University of Illinois Extension

Strategies for Spending Less

Transportation and Upkeep

  • Carefully plan the use of your car to reduce the amount of driving. If you own more than one vehicle, and if it is reasonable to do so, sell one and combine its use with that of the remaining vehicle(s).
  • Car pool or use public transportation when possible.
  • Do your own vehicle maintenance if you have the skills and tools.
  • Walk or ride a bicycle instead of using a car for short trips.
  • Evaluate automobile insurance policies to make sure you are adequately covered. You may be able to reduce your premiums by increasing your deductibles on collision and comprehensive.
  • If your employment is seasonal, arrange with your agent to have insurance bills due when you are working.

Medical Expenses

  • Maintain good health habits. Good nutrition can cut down on illness and tooth decay.
  • Learn the symptoms of common diseases in order to determine when seeing a doctor is advisable. Early treatment of many diseases or injuries is often least expensive. Consider taking classes on first aid or baby care offered by community agencies.
  • Shop around for doctors and dentists whose fees are reasonable. You may find it less expensive to stick with the same doctor or dentist to avoid duplication of tests and records. Your doctor would probably agree to an installment payment plan. Check Talking With Creditors.
  • Take advantage of public clinics and immunizations often available during local health fairs or at the Public Health Department.
  • Update medical insurance policies to eliminate duplication of payments, since most companies pay on a co-insured basis. If you do not have health insurance, see if you qualify for Medical Assistance.
  • If a trip to the hospital is necessary, use a ward or semi-private room. Check the hospital statement to make sure the services charged were the ones received.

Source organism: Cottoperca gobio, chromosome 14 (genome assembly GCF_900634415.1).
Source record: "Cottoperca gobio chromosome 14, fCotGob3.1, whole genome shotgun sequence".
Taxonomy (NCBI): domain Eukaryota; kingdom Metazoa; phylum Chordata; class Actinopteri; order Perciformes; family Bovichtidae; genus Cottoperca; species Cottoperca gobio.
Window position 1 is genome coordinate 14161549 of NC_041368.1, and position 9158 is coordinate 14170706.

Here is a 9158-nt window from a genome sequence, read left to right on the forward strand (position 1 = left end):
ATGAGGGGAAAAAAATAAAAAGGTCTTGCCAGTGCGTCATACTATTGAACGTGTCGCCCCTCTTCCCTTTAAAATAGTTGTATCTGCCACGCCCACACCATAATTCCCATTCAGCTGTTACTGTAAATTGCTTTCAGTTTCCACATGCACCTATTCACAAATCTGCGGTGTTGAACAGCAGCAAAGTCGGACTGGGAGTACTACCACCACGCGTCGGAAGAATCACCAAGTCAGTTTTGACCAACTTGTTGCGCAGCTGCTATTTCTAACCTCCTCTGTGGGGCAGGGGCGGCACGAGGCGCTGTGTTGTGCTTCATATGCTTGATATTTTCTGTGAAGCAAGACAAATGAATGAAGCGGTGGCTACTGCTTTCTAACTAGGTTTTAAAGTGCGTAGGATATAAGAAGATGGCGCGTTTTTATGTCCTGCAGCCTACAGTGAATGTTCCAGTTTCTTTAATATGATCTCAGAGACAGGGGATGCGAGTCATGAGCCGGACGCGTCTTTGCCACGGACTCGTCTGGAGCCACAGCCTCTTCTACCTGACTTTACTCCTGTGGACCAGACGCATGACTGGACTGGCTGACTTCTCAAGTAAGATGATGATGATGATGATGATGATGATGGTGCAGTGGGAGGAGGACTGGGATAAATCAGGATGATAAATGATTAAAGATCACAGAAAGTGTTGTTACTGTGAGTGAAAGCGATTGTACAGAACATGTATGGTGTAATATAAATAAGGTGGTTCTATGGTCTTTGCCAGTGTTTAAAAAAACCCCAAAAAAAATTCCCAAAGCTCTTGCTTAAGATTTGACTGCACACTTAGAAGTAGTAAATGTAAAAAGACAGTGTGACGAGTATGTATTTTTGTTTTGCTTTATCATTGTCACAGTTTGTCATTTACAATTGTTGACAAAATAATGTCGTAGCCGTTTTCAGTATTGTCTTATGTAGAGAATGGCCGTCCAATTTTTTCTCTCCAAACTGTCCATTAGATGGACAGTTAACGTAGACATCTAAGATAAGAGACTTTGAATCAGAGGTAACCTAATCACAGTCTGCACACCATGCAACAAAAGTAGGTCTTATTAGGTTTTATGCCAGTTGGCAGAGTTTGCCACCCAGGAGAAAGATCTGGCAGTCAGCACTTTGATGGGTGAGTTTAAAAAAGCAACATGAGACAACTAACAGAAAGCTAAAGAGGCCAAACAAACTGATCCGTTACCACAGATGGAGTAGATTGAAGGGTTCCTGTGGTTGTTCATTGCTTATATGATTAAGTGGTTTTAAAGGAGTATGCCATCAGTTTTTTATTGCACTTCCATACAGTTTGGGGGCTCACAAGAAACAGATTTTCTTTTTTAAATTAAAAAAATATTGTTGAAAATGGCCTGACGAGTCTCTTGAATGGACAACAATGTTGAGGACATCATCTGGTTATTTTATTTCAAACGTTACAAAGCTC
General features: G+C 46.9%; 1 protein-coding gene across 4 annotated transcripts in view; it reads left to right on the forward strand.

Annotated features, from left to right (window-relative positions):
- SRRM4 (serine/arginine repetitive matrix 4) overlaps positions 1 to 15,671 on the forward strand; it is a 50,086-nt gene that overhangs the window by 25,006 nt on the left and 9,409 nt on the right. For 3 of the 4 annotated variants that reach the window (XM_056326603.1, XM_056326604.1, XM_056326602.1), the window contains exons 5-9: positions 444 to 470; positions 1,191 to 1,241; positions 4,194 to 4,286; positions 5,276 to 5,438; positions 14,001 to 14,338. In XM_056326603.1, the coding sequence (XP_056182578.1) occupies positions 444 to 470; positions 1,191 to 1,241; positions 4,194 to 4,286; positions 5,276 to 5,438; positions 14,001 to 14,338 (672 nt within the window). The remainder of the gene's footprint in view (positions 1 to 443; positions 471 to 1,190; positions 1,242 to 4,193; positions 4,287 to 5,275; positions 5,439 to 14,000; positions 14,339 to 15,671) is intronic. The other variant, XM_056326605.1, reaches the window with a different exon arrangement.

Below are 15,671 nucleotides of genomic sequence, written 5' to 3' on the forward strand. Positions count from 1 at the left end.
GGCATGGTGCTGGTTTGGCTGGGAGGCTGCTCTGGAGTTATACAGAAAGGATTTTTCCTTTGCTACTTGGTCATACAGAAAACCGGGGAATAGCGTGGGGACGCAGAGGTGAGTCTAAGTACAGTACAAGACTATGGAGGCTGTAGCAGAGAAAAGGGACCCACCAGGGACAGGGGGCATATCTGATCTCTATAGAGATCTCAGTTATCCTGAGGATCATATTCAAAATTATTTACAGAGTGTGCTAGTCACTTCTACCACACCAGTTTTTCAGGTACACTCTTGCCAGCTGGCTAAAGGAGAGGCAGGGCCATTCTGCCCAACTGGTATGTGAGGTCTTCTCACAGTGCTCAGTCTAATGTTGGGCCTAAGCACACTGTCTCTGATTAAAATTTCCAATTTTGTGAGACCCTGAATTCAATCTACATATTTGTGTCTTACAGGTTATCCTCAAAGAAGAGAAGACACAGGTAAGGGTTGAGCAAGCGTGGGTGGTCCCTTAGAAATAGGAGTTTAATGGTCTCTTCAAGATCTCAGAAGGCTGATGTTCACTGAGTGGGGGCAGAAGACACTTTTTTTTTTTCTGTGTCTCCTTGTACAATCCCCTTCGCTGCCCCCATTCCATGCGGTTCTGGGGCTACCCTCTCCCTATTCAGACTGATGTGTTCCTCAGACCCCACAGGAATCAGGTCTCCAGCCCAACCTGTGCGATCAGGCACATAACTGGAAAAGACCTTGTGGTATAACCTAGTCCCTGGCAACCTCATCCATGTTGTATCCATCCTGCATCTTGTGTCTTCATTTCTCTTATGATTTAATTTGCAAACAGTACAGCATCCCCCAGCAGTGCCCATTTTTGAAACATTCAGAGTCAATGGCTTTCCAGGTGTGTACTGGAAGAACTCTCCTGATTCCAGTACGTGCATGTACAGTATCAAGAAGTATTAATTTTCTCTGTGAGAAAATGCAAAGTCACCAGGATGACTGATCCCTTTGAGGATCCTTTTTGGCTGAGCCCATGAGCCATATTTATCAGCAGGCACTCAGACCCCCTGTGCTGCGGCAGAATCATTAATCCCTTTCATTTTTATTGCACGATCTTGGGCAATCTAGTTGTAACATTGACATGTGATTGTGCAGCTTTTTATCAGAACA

• Ask your doctor to prescribe and your pharmacist to fill prescriptions with generic drugs. Avoid excessive use of over-the-counter drugs.

Clothing and Personal Care

  • Take an inventory of each family member’s wardrobe to determine which items must be replaced or added. Repair and/or alter present clothing and swap items of clothing with other family members or friends. Try to develop the attitude in your children that “handed down” clothing is not only economical and less wasteful, but can also be enjoyable.
  • Follow instructions when laundering clothes.
  • Mend clothing promptly. Polish shoes to keep them looking good.
  • Have children change to older, worn clothing for play.
  • Compare price and quality of clothing you buy. Check discount stores, mail-order catalogs, thrift stores, second-hand outlets and garage sales.
  • Check size and fit. Clothing that does not fit well will not be worn often.
  • Buy clothing that is washable and easy to care for. Read the care labels.
  • Carefully coordinate clothing and accessories so that they can be used with several outfits.
  • Learn to do your own shampoo, set, and manicure at home. Cut your children’s hair yourself. Select cosmetics and toiletries that are reasonably priced.
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